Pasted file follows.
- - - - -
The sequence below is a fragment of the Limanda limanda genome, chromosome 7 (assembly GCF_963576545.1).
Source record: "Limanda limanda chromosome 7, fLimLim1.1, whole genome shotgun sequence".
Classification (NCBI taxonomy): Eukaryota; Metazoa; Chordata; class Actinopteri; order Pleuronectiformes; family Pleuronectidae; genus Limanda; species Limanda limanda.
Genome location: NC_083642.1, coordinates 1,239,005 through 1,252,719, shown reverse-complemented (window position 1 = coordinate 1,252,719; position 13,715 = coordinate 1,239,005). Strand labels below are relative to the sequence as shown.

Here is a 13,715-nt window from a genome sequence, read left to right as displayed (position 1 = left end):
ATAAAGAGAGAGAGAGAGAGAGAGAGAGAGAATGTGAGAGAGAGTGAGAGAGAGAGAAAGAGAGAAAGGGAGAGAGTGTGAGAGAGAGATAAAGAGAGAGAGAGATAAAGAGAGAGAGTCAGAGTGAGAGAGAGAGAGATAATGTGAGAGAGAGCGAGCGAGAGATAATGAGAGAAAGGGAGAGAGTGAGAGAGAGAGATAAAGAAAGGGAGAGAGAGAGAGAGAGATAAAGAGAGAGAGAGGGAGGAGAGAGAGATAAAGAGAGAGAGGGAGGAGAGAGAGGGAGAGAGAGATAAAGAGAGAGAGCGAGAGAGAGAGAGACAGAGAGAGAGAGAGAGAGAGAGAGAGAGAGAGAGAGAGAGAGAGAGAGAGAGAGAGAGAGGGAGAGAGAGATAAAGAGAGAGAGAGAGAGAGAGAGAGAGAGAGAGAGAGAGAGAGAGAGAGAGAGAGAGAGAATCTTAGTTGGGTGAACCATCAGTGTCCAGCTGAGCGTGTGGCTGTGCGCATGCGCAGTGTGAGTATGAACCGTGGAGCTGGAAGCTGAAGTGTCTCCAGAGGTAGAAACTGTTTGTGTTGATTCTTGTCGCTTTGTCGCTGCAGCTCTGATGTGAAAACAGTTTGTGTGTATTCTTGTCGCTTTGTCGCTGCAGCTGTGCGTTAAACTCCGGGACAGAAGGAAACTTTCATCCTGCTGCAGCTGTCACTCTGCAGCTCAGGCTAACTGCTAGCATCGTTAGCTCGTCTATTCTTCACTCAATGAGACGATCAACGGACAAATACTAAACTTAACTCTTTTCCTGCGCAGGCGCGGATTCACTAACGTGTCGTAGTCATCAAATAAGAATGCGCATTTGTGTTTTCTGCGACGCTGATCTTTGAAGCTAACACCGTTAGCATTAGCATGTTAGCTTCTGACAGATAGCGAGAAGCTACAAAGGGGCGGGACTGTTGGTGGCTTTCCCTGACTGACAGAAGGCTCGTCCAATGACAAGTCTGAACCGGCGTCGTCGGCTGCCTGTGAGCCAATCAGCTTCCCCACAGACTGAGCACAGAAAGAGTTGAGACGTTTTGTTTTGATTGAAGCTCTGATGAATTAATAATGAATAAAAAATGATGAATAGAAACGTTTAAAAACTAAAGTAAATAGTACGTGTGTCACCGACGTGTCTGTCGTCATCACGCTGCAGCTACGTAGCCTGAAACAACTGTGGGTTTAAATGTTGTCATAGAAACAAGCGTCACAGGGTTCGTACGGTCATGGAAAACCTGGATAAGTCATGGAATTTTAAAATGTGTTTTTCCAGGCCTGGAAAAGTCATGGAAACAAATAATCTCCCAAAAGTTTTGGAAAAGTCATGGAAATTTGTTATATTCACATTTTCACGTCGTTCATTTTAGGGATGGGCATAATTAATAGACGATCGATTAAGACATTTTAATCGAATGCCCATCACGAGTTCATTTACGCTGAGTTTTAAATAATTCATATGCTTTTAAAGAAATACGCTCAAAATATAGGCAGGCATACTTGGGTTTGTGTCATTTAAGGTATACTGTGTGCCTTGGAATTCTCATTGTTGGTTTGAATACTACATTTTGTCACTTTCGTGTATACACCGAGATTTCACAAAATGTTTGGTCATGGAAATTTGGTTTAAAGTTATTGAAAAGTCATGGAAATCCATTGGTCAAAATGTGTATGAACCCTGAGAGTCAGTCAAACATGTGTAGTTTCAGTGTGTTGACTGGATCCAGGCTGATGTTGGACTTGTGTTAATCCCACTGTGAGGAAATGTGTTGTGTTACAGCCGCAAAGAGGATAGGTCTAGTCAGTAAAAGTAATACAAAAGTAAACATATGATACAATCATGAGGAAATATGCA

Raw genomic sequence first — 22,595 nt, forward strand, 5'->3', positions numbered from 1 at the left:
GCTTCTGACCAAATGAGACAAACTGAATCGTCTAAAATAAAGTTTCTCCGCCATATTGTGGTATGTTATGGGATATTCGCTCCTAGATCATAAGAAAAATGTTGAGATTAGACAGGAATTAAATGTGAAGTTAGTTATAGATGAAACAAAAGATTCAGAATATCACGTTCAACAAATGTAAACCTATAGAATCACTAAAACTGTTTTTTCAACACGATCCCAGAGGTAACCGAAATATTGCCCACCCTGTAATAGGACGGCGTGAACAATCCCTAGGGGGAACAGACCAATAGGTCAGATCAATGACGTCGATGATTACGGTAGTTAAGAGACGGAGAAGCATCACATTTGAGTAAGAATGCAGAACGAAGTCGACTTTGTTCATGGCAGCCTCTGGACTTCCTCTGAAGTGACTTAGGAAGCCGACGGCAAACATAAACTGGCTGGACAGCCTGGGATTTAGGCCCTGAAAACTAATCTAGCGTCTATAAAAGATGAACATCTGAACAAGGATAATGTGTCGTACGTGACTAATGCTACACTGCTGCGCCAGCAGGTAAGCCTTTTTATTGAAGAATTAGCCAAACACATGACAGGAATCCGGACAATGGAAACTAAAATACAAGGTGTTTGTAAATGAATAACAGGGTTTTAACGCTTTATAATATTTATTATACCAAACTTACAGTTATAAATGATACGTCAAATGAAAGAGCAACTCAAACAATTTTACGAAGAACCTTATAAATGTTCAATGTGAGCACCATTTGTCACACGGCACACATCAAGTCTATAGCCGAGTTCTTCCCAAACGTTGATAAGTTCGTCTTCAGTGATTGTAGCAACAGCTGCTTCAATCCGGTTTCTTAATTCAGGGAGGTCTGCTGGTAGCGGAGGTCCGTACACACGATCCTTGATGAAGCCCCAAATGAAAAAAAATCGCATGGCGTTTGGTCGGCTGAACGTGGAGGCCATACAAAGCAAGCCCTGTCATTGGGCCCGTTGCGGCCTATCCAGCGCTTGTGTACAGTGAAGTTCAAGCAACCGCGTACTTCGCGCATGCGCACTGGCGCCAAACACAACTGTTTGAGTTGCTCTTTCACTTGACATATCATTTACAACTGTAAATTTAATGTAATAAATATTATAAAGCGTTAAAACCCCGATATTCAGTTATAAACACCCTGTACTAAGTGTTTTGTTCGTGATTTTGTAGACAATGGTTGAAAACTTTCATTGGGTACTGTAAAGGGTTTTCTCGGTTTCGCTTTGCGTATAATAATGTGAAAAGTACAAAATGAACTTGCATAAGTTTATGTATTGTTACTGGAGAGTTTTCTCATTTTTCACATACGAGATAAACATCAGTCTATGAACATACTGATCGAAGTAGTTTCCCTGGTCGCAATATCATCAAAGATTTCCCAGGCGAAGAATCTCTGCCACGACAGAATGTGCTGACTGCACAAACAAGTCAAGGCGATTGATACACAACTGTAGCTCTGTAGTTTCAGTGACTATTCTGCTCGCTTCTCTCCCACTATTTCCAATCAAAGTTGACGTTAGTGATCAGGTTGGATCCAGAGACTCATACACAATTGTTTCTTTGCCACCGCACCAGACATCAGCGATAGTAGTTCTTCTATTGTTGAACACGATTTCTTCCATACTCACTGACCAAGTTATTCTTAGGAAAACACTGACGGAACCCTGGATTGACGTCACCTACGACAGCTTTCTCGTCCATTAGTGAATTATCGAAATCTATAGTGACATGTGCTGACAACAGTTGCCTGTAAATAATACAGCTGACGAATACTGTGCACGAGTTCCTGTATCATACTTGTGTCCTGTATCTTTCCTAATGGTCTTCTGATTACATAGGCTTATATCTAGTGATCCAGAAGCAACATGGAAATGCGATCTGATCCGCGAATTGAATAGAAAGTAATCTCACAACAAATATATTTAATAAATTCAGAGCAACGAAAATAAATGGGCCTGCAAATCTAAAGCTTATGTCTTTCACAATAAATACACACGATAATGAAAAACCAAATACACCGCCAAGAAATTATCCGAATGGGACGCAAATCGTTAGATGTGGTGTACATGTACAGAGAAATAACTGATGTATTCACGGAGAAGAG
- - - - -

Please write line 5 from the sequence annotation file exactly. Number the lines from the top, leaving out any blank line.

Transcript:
Here is a 13,715-nt window from a genome sequence, read left to right as displayed (position 1 = left end):